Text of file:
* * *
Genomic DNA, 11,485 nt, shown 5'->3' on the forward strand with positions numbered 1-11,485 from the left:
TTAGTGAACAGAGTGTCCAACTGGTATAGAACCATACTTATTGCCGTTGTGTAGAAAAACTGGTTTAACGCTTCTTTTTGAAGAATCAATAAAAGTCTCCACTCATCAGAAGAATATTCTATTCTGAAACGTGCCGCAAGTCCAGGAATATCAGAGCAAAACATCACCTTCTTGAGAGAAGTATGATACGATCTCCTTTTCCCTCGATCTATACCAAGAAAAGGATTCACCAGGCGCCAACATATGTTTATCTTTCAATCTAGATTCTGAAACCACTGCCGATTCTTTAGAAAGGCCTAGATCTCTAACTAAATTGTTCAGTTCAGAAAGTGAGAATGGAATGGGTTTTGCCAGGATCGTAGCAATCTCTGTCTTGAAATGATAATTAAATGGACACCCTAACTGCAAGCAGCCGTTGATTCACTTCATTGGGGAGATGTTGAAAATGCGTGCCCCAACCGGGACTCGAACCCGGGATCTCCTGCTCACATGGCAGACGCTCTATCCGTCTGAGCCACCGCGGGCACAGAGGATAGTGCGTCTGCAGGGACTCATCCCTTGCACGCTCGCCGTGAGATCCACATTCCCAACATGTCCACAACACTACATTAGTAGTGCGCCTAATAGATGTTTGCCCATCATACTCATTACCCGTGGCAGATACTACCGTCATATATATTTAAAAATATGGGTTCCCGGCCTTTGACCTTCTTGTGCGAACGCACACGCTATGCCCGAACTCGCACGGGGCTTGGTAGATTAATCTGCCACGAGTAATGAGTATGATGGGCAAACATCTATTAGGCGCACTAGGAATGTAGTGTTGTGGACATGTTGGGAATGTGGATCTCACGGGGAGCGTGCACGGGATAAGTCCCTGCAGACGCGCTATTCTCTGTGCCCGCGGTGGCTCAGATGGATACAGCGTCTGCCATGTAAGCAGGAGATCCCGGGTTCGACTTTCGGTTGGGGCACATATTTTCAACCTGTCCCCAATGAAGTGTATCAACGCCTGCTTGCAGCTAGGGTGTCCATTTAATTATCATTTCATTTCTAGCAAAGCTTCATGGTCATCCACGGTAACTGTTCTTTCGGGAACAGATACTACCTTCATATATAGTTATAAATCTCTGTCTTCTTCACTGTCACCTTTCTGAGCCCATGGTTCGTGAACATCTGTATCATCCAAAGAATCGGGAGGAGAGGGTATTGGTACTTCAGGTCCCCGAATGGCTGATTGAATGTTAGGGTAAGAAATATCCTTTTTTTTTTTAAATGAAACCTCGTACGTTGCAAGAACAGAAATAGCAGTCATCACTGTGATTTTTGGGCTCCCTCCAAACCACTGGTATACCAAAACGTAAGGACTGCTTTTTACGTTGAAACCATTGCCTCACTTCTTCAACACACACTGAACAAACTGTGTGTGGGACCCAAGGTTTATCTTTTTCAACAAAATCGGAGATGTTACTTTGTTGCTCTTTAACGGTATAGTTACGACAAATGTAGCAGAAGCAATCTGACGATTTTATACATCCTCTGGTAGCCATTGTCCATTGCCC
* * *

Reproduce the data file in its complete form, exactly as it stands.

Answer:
Genomic DNA, 11,485 nt, shown 5'->3' on the forward strand with positions numbered 1-11,485 from the left:
TTAGTGAACAGAGTGTCCAACTGGTATAGAACCATACTTATTGCCGTTGTGTAGAAAAACTGGTTTAACGCTTCTTTTTGAAGAATCAATAAAAGTCTCCACTCATCAGAAGAATATTCTATTCTGAAACGTGCCGCAAGTCCAGGAATATCAGAGCAAAACATCACCTTCTTGAGAGAAGTATGATACGATCTCCTTTTCCCTCGATCTATACCAAGAAAAGGATTCACCAGGCGCCAACATATGTTTATCTTTCAATCTAGATTCTGAAACCACTGCCGATTCTTTAGAAAGGCCTAGATCTCTAACTAAATTGTTCAGTTCAGAAAGTGAGAATGGAATGGGTTTTGCCAGGATCGTAGCAATCTCTGTCTTGAAATGATAATTAAATGGACACCCTAACTGCAAGCAGCCGTTGATTCACTTCATTGGGGAGATGTTGAAAATGCGTGCCCCAACCGGGACTCGAACCCGGGATCTCCTGCTCACATGGCAGACGCTCTATCCGTCTGAGCCACCGCGGGCACAGAGGATAGTGCGTCTGCAGGGACTCATCCCTTGCACGCTCGCCGTGAGATCCACATTCCCAACATGTCCACAACACTACATTAGTAGTGCGCCTAATAGATGTTTGCCCATCATACTCATTACCCGTGGCAGATACTACCGTCATATATATTTAAAAATATGGGTTCCCGGCCTTTGACCTTCTTGTGCGAACGCACACGCTATGCCCGAACTCGCACGGGGCTTGGTAGATTAATCTGCCACGAGTAATGAGTATGATGGGCAAACATCTATTAGGCGCACTAGGAATGTAGTGTTGTGGACATGTTGGGAATGTGGATCTCACGGGGAGCGTGCACGGGATAAGTCCCTGCAGACGCGCTATTCTCTGTGCCCGCGGTGGCTCAGATGGATACAGCGTCTGCCATGTAAGCAGGAGATCCCGGGTTCGACTTTCGGTTGGGGCACATATTTTCAACCTGTCCCCAATGAAGTGTATCAACGCCTGCTTGCAGCTAGGGTGTCCATTTAATTATCATTTCATTTCTAGCAAAGCTTCATGGTCATCCACGGTAACTGTTCTTTCGGGAACAGATACTACCTTCATATATAGTTATAAATCTCTGTCTTCTTCACTGTCACCTTTCTGAGCCCATGGTTCGTGAACATCTGTATCATCCAAAGAATCGGGAGGAGAGGGTATTGGTACTTCAGGTCCCCGAATGGCTGATTGAATGTTAGGGTAAGAAATATCCTTTTTTTTTTTAAATGAAACCTCGTACGTTGCAAGAACAGAAATAGCAGTCATCACTGTGATTTTTGGGCTCCCTCCAAACCACTGGTATACCAAAACGTAAGGACTGCTTTTTACGTTGAAACCATTGCCTCACTTCTTCAACACACACTGAACAAACTGTGTGTGGGACCCAAGGTTTATCTTTTTCAACAAAATCGGAGATGTTACTTTGTTGCTCTTTAACGGTATAGTTACGACAAATGTAGCAGAAGCAATCTGACGATTTTATACATCCTCTGGTAGCCATTGTCCATTGCCC